Background info for “The Red Dybbuk,” one of the stories in The History of Soul 2065.
THE STORY IN BRIEF
A woman starts to suspect something strange is happening when her daughter begins acting out of character.
HOW IT WAS WRITTEN
Back in 1987, my great-aunt Razel, my grandmother’s sister-in-law, died, the last of her generation. There were only a few of us at her funeral; she had no children and few relations left.
When we went to the cemetery, I was astounded at what I saw. I expected a series of modest headstones like those at my grandmother’s cemetery, or perhaps a confusion of old stones with Hebrew prayers and ancient symbols. But instead there were, side by side with the more traditional headstones, marble elaborately carved with memorials to their comrades’ fights on behalf of the working class, Yiddish poetry extolling radical social change, statues of rebels with raised fists, and unembarrassed engravings of the hammer and sickle.
I really wanted to know who these people were and what their lives had been like. I even hatched a plan with a photographer friend to create a book in which we’d hunt down their relatives and write what was known of their histories, accompanied by images of the gravestones and any family photos that we could discover. We applied for a grant but didn’t get it, and then life intervened, and the project was put away and never resumed.
The project faded, but not my impression of the place. I kept thinking about all those strong, rebellious spirits and wondered how they could rest with their tasks undone and what they would think of the politics of the late 20th century. And that led to “The Red Dybbuk,” which was published in the Crossed Genres anthology Subversion: Science Fiction & Fantasy tales of challenging the norm in December 2011.
NOTES ON THE PEOPLE
Chana is based on my grandmother, whose name was actually Chana (Anna in English). She was a tough, radical woman who survived pogroms in Ukraine, nursed soldiers in WWI Russia (and, later, the children of her Brooklyn neighbors), worked in some of the first birth control clinics in New York City, and guided me stubbornly through cursing crowds when we attended pro-civil rights events. She died shortly after I graduated from college, and the thing I remember most from her funeral was an elderly man telling stories of how he remembered her as a vibrant, fearless young girl ice skating on the lake near their home. If I had had a daughter, I would have named her after my grandmother.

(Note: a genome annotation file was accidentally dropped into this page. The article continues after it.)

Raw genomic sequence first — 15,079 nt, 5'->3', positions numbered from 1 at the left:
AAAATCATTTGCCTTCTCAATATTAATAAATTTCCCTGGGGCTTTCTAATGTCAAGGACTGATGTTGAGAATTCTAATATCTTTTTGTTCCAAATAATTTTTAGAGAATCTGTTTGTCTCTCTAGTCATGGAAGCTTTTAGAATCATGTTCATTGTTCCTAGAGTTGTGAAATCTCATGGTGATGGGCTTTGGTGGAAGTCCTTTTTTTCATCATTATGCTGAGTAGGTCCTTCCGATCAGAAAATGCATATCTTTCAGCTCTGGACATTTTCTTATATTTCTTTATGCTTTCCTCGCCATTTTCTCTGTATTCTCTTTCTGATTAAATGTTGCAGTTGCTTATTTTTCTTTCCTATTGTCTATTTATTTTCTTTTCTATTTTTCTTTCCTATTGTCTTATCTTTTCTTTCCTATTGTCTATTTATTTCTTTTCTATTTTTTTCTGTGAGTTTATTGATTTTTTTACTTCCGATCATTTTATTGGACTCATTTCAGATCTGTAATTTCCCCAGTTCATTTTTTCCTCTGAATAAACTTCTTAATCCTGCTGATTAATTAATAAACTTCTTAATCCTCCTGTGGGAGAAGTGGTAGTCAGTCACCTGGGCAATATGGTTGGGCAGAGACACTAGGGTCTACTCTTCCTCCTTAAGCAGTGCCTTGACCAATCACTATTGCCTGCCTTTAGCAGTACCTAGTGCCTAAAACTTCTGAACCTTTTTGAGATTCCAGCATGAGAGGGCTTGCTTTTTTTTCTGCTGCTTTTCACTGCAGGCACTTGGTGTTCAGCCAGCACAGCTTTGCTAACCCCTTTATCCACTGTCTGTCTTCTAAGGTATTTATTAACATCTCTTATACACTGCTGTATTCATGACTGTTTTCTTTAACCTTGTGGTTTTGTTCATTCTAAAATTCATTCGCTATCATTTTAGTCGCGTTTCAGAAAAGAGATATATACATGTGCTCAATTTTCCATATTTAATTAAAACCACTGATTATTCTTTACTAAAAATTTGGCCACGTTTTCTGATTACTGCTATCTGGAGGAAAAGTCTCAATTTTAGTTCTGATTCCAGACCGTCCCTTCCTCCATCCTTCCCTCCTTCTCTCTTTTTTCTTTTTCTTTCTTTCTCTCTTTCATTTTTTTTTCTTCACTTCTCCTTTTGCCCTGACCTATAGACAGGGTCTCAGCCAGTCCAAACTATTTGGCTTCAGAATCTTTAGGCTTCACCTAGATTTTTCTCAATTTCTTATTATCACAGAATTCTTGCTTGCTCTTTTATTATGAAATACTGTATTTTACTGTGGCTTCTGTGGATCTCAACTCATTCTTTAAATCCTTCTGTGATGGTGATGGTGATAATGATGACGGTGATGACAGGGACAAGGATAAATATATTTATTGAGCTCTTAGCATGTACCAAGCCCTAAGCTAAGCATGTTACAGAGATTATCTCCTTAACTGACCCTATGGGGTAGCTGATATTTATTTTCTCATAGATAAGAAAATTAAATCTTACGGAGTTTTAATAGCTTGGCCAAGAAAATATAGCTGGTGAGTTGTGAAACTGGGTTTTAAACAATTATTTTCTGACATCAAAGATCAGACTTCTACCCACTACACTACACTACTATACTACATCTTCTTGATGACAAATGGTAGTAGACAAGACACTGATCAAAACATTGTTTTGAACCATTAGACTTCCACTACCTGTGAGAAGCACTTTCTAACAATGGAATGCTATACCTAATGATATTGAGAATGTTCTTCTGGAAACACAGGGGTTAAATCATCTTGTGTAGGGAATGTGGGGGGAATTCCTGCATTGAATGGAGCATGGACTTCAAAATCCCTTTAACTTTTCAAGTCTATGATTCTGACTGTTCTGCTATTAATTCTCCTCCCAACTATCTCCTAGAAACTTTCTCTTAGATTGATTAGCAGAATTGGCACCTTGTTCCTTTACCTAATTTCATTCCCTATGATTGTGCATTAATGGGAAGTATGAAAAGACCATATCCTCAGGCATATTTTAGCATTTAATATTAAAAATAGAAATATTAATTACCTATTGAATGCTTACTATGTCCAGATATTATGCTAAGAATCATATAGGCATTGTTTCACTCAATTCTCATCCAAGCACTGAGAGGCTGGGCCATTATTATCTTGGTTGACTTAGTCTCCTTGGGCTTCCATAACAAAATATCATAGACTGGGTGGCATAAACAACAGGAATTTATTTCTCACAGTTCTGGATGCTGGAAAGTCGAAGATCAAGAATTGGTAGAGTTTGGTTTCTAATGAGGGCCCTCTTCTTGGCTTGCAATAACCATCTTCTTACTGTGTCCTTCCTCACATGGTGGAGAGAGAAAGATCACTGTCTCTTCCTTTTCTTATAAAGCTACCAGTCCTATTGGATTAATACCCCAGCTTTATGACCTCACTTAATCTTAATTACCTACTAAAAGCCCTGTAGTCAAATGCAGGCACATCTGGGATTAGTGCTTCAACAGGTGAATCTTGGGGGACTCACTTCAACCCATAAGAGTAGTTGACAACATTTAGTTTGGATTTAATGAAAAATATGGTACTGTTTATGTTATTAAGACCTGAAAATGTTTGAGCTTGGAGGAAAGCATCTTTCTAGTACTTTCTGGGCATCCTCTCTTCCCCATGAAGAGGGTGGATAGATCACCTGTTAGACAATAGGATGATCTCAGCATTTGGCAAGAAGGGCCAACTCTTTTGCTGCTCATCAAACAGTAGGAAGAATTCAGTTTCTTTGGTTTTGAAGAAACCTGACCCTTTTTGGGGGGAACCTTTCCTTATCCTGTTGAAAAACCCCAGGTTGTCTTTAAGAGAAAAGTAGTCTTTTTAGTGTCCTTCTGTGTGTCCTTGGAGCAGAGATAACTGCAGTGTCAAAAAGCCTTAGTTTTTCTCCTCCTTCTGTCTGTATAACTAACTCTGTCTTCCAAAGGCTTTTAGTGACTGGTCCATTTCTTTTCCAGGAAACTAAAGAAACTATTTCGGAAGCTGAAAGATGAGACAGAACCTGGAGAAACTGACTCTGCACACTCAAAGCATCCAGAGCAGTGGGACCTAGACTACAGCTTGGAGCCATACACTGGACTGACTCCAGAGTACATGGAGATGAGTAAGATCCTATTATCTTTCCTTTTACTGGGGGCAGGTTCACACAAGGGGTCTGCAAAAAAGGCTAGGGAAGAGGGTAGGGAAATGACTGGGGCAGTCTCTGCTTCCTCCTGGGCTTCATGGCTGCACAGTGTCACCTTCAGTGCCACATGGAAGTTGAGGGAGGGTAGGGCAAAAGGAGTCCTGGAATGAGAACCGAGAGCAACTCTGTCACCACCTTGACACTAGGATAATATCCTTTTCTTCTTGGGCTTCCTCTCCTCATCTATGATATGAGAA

Becky is very loosely based on my mother, who did indeed live through McCarthy’s red scares of the 1950s (which affected more than just movie stars and famous writers).
Marilyn is of my generation, and so I know her well; but my life and hers parted somewhere around college.
Annie is completely fictional.
NOTES ON THE PLACE
The cemetery where half of the story takes place is based on a small part of the very large New Montefiore Cemetery in Suffolk County where my Aunt Razel and Uncle Morris (and, I think, other family members) are buried. The fact that all those radicals were buried in the same area of the cemetery is not a coincidence. Many Jewish immigrants belonged to burial societies sponsored by others who came from the same Eastern European towns or by their synagogues. It was a form of insurance; you paid a certain amount every month and you were assured a burial plot and a proper funeral.
The people in my aunt and uncle’s section were neither landsmen nor were they from a synagogue; they were all members of the International Workers Order, a social organization that was a radical offshoot of the socialist Workman’s Circle. It was not just a burial society; it sponsored educational activities, medical clinics, summer camps for the kids — and, of course, political activism. The IWO was disbanded in 1954 because its radical politics were too dangerous for the times; however, its former members still held the rights to the burial plots that they had paid for through the society.
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